Maybe years of being too curious, asking lots of questions and sticking my beak in where it wasn’t wanted caught up with me in the end.
Whatever the cause, my nose has taken a hammering over time and last year I was diagnosed with a deviated septum. Someone I know very well said it explained much about my behaviour, which I prefer to call – high spirited.
Straightening a wayward septum is not a nice procedure and is one case where the less detail the nose owner has the better. But long afflicted with a crooked and stuffy one, a breath of fresh surgical air seemed the logical solution.
I can’t remember the op. Drugs are useful that way. But I do know those gowns certainly haven’t improved. At least the surgical stockings kept my toes warm and in a nice bright white, they didn’t resemble Auntie Maud’s winter leg wear.
The thought of “going private” was the only cheery aspect to my appointment with pain. On admission I wanted to be taken straight to my room so I could lay out my skin care, hang up my gorgeous robe, tuck my nighty under my pillow and place my book beside my bed so I’d be all organised for when I was wheeled back to my room, somewhat drowsy, demure and looking dreamy in my new negligee.
I was thinking Hilton style here; restful, calming neutrals and clean sleek lines without appearing clinical, plus some original artwork. Boy was I wrong. Instead, I was confined to an ante-chamber, asked to change into my theatre outfit and place my civvies in a big white paper bag and wait for the party to begin.
Neil Young was playing on the theatre sound system as I arrived to take my place on the operating table. I was told the disc would probably change to ACDC when the operating team really got into the swing of things. Certainly not my cup of tea but I’d hardly be able to protest.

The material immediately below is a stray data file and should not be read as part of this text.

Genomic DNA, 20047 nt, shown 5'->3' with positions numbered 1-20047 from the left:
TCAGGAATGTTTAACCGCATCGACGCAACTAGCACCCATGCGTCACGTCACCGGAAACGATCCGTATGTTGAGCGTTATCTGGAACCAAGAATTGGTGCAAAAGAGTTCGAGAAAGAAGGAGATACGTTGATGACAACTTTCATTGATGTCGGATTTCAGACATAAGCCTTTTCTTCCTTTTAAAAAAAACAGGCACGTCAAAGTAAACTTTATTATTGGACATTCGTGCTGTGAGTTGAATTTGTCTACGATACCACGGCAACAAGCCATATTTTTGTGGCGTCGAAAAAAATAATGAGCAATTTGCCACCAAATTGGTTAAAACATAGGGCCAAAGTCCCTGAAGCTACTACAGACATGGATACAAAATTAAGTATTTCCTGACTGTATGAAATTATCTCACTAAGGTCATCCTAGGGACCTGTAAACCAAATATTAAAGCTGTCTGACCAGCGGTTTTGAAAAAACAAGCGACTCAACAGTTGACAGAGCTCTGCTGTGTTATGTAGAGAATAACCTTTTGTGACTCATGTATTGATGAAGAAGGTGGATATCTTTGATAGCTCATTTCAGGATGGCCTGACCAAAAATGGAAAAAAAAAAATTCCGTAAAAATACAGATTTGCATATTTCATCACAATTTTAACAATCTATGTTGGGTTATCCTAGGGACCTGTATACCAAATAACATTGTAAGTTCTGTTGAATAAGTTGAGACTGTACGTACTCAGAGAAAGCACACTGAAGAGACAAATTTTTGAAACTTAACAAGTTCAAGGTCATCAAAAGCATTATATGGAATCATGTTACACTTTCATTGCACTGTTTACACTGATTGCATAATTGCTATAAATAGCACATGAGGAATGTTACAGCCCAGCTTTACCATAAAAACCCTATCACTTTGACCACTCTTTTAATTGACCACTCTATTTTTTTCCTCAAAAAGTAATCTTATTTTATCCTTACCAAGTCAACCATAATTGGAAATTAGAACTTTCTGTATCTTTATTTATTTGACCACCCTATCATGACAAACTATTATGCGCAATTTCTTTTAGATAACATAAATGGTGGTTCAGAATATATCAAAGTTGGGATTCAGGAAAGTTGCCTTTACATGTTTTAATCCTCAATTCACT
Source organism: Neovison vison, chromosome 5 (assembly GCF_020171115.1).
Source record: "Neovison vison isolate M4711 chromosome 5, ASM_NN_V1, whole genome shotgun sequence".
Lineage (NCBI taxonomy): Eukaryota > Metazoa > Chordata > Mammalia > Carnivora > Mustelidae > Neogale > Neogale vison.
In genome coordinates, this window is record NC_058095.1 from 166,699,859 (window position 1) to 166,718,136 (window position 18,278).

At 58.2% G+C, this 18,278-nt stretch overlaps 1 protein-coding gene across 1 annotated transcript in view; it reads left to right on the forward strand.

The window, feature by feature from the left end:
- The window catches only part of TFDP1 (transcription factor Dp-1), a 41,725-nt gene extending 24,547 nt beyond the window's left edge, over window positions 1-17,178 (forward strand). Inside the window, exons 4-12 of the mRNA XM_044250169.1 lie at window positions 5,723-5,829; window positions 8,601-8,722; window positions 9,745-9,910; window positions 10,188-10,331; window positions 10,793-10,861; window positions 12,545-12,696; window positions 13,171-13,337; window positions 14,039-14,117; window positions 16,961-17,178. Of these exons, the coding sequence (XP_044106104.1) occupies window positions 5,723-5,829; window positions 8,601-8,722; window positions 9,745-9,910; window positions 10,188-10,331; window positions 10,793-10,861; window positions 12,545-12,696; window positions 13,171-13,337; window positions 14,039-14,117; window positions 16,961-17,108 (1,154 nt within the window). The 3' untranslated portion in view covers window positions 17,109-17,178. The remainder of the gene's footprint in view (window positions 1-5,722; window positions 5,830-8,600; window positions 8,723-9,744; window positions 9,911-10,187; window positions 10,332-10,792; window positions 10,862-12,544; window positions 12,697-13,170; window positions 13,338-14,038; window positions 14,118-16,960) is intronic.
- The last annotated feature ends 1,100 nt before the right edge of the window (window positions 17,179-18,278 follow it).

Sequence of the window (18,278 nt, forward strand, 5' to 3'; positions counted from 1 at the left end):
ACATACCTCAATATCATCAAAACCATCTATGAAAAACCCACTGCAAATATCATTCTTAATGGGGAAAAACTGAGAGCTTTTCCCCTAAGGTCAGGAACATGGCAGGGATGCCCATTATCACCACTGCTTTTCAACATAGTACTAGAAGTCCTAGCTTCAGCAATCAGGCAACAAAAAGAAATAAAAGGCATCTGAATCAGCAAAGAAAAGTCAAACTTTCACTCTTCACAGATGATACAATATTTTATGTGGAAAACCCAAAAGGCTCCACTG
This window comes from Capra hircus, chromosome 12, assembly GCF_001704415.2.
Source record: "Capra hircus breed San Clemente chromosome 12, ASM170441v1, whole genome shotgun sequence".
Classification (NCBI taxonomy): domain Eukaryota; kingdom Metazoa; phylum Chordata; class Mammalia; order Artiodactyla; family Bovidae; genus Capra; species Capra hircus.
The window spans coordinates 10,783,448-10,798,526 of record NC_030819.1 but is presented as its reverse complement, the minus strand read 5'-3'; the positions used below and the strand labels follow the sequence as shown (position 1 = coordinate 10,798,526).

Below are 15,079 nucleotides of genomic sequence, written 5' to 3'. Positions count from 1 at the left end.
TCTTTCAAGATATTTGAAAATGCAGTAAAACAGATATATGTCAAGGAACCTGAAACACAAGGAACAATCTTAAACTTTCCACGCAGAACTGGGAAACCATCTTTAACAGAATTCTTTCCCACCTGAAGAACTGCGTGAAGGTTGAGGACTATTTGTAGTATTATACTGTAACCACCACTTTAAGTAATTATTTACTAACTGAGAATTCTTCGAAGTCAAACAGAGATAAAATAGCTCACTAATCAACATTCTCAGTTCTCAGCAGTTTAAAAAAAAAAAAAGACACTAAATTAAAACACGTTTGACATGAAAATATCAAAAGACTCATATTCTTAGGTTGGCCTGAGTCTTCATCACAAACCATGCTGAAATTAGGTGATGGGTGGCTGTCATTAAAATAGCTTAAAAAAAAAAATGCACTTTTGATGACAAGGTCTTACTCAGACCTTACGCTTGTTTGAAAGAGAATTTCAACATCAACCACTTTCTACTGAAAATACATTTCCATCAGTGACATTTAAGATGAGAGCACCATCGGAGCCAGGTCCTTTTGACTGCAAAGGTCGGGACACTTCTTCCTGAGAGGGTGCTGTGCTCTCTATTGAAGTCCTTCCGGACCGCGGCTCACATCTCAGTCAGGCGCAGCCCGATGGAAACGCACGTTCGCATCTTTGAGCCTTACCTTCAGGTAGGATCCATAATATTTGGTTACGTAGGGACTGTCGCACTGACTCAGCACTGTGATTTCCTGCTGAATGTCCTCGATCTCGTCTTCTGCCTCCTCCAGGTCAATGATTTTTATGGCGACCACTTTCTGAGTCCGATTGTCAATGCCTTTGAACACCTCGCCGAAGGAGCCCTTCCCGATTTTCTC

Post op, I knew I’d be in the recovery room for half an hour or so before finally being taken to my hotel – I mean, hospital – room.
“Coming round” was comforting and distressing at the same time. “Firsty,” I gasped. Luckily nurses understand anaesthesia-speak and some water was placed under my new and battered nose before I expired from dehydration.
Coming round even more, I asked to be taken to my room. The recovery room was way too hospital-ish for my tastes and I needed HOTEL, NOW!
“You’re already in your room,” the nurse replied.
“Wha?” I mumbled. “Ith thith it?”
“Yes,” the nurse replied briskly, as nurses are apt to do.
Even in my dazed state, I knew not to mention décor, aesthetics or comfort, so I focused (hazily) on functionality. It felt like I was still on the operating table – a narrow vinyl padded platform with a steel bar at the bottom to prevent wayward, slippery patients falling through and on to the floor.
“But the bedths too small,” I said weakly, my feet sticking through the metal bars.
“You’ve just slipped down, dear. I’ll prop you higher on the pillows,” said my little joy germ dressed in white.
“Thanksths,” I said, barely audibly.
While my boudoir wasn’t up to expectations, the surgical and nursing care was exemplary. Even so, I was outta there the next day quicker than you can say “pay up.”
I’m stretching my convalescence out as long as I can. I mean, why wouldn’t I? I can lie in bed all day and read, the husband does the cooking and I can’t vacuum for six weeks. I need to be very careful not to over do things. And let me tell you, I’m working very hard at taking it easy.